Many Australians refinance in order to purchase an investment property to benefit from rental return and potential capital gain which can help borrowers repay their mortgage or use money to invest further.
While buying a property investment may be a good strategy, coming up with the funds for a deposit and associated holding costs can be difficult particularly if you already have a mortgage that you're paying off.
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Refinancing is one way to help buy an investment property. It simply involves you refinancing your existing home loan and getting access to your equity to use as a deposit to purchase another property and diversify your portfolio.
Take a look at this example:
Brad wants access to his equity
Brad owns a home worth $500,000 and owes $200,000 left on it. This means he has $300,000 in equity and a Loan to Value Ratio (LVR) of 40%. After doing some research and speaking with his mortgage broker, Brad decides to buy an investment property. He refinances his existing mortgage with a new lender to get access the $200,000 of equity, which brings his LVR up to 80%.
Brad could've refinanced up to as much as a 90% LVR, giving him more to invest, but he decides not to as this would mean he'd have to pay a lender's mortgage insurance (LMI) premium.
With his $200,000, Brad buys an investment property and uses a combination of rental income and his salary to gradually pay it off.
If Brad built up more equity in both his home and investment property, you can see how Brad could carry this out again to purchase another investment property.
The risks of refinancing to invest in a property
Refinancing to borrow more and invest in an investment property can be a useful strategy for some borrowers, but make sure you evaluate the risks, such as:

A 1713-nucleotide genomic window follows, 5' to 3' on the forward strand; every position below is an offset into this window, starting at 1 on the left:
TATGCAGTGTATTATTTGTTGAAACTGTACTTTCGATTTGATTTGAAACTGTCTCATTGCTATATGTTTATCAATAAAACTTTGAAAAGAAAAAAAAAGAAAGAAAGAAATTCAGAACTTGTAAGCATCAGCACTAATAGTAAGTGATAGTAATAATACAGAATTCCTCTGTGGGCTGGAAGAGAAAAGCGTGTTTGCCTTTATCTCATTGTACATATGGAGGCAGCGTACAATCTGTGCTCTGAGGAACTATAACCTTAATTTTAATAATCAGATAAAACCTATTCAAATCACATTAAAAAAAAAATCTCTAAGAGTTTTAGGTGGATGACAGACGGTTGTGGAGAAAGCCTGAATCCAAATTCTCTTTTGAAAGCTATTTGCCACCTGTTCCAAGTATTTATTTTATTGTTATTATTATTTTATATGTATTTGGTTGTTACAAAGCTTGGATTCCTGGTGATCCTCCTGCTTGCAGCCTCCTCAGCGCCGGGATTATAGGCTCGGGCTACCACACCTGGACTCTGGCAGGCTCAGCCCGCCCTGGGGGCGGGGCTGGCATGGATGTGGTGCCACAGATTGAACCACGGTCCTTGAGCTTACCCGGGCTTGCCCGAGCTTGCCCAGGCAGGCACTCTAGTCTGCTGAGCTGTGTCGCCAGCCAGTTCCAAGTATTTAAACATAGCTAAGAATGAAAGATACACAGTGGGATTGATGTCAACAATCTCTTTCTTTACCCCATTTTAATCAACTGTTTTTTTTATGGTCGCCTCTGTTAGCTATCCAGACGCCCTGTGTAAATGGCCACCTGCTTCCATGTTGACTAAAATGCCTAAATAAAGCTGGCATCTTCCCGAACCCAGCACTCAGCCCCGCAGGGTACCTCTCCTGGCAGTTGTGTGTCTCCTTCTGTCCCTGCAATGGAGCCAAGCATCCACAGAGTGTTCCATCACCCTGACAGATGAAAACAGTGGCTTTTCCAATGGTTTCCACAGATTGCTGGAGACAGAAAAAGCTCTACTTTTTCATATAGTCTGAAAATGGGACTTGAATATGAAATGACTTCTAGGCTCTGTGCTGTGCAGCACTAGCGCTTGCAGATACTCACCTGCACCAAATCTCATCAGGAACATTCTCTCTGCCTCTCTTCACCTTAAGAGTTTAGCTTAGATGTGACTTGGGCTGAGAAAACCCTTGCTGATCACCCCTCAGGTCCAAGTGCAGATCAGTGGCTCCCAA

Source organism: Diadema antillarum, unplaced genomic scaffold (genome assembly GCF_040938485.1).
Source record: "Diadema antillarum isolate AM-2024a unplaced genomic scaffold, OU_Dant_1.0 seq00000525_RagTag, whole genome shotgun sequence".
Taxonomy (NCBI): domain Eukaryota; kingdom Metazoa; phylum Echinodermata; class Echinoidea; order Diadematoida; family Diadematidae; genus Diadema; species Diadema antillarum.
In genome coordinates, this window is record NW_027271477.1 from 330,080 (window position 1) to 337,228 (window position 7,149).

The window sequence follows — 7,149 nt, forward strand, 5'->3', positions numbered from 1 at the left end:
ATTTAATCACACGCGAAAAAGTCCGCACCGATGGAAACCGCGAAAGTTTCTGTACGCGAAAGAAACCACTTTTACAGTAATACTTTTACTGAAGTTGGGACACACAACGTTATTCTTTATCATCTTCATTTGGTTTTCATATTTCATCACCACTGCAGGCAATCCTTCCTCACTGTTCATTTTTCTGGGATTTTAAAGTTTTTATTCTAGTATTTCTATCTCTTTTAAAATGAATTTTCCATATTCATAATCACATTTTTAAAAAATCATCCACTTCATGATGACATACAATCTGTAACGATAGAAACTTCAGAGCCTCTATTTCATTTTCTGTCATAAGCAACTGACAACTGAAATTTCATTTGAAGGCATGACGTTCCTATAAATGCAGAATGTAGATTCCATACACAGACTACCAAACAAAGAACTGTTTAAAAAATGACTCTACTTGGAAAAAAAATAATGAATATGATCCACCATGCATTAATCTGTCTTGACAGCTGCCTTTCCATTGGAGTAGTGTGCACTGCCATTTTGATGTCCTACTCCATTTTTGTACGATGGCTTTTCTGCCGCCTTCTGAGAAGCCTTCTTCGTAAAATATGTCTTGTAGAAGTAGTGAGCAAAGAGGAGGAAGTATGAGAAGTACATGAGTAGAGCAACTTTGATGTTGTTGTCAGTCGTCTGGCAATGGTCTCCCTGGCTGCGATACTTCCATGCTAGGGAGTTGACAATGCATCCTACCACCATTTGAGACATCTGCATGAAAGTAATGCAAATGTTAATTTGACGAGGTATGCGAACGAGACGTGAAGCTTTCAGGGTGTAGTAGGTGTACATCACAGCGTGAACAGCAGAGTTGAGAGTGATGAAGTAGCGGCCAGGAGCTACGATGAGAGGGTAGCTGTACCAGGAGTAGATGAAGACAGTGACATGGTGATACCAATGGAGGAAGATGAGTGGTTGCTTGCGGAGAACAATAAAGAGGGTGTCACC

- Depreciation. If the property falls in value, it may be difficult to build up further equity and you may be in a worse financial position. To minimise the risk of your property depreciating in value, make sure you carefully research the property market to buy in a location that is likely to provide capital gain over time.
- Market risk. If there is limited price growth in the area or there is not enough demand for property, then you may not receive a substantial rental income to cover your repayments. This is why it is essential that you conduct thorough research to ensure that there will be enough demand for your property type. Jump onto the council website to see what planned infrastructure developments are coming up and consider factors such as public amenities and days on market (DOM) to determine whether people are renting in the area.
- Difficult tenants. As an investor, you run the risk of having difficult tenants who may refuse to pay rent, or who may vacate the property without giving you sufficient notice. As a result, you may face untenanted periods where you need to use your savings to cover the repayments until you can find a new tenant. You can lessen this risk by using a property manager to help you attract high-quality tenants.
- Refinancing cost. Switching lenders and refinancing your mortgage can be an expensive process which is why you need to estimate the total refinancing costs involved. Sit down with an accountant and a mortgage broker to carefully consider the costs that you'll incur from exiting your current loan (e.g. discharge and government fees) as well as the costs of setting up a new home loan (e.g. application or establishment fees).
The risks associated with buying a property and the fact that your home is being used to fund it mean you should get professional advice and do your own research.
Decide the type of property you'd like to invest in- residential or commercial, apartment or house- as well as the areas you'd like to buy in.
Access suburb reports from sources such as RP Data and speak to as many professionals as you can to ensure that refinancing to invest in property is a sound financial strategy for you.
Compare refinancing options for your next investment in the table below
Rates last updated February 28th, 2020